• 30. About the OSU Center for Rural Health Photo by Terry Drenner 28
  • 31. The Center was founded in 200 by the Oklahoma legislature as the Oklahoma This annual report is published Rural Health Policy and Research Center, but its name was changed in 2006 to by the Center for Rural Health, better fit within the OSU family. With offices in Tulsa and Oklahoma City, the Oklahoma State University Center is able to meet the health advocacy needs of all rural Oklahomans. The Center for Health Sciences, map below shows the footprint of the Center’s health services and activities  West 7th Street, through November 2007. The Center is home to the Oklahoma Office of Tulsa, Oklahoma 7407-898. Rural Health, the OSU Center for Health Sciences Division of Rural Medical Education, and the Oklahoma Area Health Education Center (OkAHEC). OSU is an equal The mission of the Center is to improve health care in Oklahoma through opportunity/affirmative residency training, research, program applications, advocacy and alliances action institution. with others in the state who share our goals. Moreover, the Center’s vision is to uniquely impact osteopathic physicians from the time they are students Chad Landgraf & Jeff Hackler through the time they are practicing in rural communities by ) training Editors osteopathic medical students, 2) providing support services to osteopathic physicians and their rural practices, and ) strengthening the broader health Ellen Stockton care delivery system in the rural communities where they practice. Art Director For more information about the OSU Center for Rural Health, please visit Angela Byers our web site. It contains current information about the various programs Designer administered by the Center, our research activities, and our educational endeavors. Our web site can be found at: Terry Drenner Photographer http://ruralhealth.okstate.edu (cover photo and page 28) This publication, issued by Oklahoma State University Center for Health Sciences, Caldwell, Ks. Joplin, Mo. Boise City Alva as authorized by John Guymon Beaver Buffalo Miami Blackwell Bartlesville Felt Balko Pawhuska Nowata Vinita SW City, Mo. Fernandes, D.O., M.B.A., Fairfax Woodward ENID Chelsea Grove president and dean, was Shattuck Oologah Legend Fairview Perry Skiatook Claremore Rural Medical Education Site Cleveland Sand Owasso printed by Spectra Press, Inc., Okeene Springs TULSA Hennessey at a cost of $4,989. Stillwater Mannford Critical Access & SHIP Eligible Hospital Seiling Broken Arrow Drumright Watonga SHIP Eligible Hospital Kingfisher Guthrie Jenks Tahlequah Cushing Sapulpa Telemedicine Site Cheyenne Porter OSU Stroud Stillwell Distance Learning Site Hydro El Reno Bristow Okmulgee Clinton Oklahoma City Prague Vian Future Telemedicine Site Elk City Okemah Salisaw Weatherford OSU Mobile Telemedicine Clinic Visit Site Sayre Harrah Henryetta Eufaula Stigler Advisement Cordell Northwest AHEC (Enid) AHEC Regions Seminole Northeast AHEC (Tulsa) Mangum Hobart Carnegie Purcell POTEAU The OSU Center for Rural Health, Holdenville McAlester Southwest AHEC (Lawton) Hollis Anadarko Lindsay Wilburton OSU to the best of its ability, provides Talihina Southeast AHEC (Poteau) Altus LAWTON Pauls Valley Ada Hartshorne OSU the most accurate information Note Coalgate possible. Readers should be Distance learning sites and telemedicine sites in Oklahoma City and Tulsa are omitted for Frederick Sulphur Atoka aware that the data used to compile clarity. Waurika Healdton Tishomingo Antlers the State of the State’s Rural Health Ardmore Hugo Broken Bow is constantly changing. The data Durant Marietta Madill Idabel presented in this volume are only valid for the moment in which they were collected. Readers should consult the “Metadata” section for more information about specific data elements.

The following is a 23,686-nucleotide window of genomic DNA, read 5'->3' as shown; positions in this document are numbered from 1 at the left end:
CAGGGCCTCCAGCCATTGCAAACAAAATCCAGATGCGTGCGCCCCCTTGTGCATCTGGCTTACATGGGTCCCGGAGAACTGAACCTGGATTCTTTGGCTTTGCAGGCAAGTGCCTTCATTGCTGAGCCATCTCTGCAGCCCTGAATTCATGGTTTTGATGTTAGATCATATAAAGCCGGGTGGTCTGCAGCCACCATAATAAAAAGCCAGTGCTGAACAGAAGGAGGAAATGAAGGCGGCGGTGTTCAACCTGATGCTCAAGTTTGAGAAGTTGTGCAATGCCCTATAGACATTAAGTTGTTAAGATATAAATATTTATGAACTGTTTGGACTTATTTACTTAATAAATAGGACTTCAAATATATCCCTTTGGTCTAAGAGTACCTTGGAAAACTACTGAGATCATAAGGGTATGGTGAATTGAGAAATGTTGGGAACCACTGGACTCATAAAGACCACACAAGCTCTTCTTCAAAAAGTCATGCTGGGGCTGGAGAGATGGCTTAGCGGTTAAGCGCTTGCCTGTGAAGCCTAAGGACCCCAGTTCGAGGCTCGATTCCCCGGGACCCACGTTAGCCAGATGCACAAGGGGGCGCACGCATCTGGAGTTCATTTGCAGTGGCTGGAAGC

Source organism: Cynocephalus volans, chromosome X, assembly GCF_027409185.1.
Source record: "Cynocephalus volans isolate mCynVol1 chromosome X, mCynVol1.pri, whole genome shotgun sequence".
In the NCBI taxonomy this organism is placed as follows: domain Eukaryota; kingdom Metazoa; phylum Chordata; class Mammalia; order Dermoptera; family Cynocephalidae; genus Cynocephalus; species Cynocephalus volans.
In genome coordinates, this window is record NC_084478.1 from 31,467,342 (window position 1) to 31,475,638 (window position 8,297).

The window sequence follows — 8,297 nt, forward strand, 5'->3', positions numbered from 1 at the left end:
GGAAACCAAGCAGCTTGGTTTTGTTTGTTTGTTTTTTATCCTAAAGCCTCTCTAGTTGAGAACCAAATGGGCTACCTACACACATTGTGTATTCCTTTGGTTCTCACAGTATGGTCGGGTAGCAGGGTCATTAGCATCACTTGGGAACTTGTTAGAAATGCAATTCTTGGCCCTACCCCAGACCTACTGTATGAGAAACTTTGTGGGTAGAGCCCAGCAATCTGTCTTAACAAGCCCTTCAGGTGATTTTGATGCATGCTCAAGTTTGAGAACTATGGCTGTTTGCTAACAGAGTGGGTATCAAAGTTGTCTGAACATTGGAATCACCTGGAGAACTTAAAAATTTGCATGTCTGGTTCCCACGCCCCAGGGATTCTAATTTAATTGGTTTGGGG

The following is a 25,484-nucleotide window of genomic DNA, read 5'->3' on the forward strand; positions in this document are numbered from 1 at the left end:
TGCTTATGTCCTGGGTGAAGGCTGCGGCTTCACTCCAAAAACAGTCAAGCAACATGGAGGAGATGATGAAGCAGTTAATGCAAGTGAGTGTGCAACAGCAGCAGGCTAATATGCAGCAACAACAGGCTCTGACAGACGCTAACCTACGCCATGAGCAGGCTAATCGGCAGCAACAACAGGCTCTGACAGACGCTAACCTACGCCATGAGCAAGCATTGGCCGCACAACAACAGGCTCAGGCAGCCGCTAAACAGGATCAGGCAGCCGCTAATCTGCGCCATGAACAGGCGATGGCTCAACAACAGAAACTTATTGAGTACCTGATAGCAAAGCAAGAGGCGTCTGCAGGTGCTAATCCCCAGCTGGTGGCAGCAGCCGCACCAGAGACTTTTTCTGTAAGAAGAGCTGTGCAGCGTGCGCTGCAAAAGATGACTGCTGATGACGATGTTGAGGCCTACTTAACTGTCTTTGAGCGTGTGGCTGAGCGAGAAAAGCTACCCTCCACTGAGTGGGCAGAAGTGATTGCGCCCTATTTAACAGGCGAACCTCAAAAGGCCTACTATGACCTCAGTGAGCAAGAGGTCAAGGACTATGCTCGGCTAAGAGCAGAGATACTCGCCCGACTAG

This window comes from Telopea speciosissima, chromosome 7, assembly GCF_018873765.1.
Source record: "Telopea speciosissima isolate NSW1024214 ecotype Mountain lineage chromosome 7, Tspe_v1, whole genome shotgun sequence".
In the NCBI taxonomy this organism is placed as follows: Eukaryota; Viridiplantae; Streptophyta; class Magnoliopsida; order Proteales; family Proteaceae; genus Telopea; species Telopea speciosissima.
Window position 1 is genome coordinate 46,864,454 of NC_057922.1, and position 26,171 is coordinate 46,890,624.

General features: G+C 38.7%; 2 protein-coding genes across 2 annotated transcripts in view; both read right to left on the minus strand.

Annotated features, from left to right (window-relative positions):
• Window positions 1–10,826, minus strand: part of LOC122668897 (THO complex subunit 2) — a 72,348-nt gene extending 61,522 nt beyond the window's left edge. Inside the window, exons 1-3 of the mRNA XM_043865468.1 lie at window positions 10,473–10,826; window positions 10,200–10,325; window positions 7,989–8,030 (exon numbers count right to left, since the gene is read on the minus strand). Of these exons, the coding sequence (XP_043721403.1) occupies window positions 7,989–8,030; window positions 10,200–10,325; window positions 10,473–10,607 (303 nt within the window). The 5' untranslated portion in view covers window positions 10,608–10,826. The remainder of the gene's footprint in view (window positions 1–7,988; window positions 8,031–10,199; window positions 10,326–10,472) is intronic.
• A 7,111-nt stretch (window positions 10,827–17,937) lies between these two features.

• 32. Oklahoma State University Center for Rural Health 1111 West 17th Street Tulsa, OK 74107-1898 (918) 584-4310 ruralhealth.okstate.edu